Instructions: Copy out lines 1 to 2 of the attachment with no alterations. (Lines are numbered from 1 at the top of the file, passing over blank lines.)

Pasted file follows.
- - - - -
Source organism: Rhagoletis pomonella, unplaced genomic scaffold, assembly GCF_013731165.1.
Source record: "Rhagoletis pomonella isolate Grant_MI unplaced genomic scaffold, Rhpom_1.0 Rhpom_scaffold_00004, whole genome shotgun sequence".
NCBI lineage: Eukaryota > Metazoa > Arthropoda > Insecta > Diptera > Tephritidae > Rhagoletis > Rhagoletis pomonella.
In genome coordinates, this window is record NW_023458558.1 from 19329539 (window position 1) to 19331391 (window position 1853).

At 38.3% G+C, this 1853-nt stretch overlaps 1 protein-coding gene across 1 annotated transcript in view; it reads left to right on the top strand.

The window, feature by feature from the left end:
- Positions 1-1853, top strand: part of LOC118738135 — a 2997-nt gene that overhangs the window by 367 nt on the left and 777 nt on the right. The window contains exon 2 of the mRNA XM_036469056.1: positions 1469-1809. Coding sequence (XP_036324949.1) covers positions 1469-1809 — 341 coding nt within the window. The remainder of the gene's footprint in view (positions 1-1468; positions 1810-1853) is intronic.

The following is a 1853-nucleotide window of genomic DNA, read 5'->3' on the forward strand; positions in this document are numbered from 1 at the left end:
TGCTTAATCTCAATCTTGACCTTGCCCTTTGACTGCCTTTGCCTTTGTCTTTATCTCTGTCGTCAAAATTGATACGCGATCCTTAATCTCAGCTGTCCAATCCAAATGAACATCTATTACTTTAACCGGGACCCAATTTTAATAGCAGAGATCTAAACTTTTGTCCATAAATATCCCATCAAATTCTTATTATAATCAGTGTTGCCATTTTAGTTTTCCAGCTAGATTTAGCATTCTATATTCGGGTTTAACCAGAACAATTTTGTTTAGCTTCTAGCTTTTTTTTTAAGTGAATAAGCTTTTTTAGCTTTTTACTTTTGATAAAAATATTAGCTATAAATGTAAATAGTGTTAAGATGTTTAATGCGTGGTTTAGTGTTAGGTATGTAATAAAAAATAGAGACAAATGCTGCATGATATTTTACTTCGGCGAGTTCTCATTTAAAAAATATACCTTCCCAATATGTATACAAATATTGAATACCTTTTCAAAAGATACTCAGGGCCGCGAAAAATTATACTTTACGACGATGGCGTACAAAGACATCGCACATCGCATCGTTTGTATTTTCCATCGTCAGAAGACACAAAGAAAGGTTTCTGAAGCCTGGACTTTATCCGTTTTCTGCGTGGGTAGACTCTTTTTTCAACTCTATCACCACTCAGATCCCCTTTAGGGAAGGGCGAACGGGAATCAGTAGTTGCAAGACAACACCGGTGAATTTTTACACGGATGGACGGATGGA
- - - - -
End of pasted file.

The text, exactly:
Source organism: Rhagoletis pomonella, unplaced genomic scaffold, assembly GCF_013731165.1.
Source record: "Rhagoletis pomonella isolate Grant_MI unplaced genomic scaffold, Rhpom_1.0 Rhpom_scaffold_00004, whole genome shotgun sequence".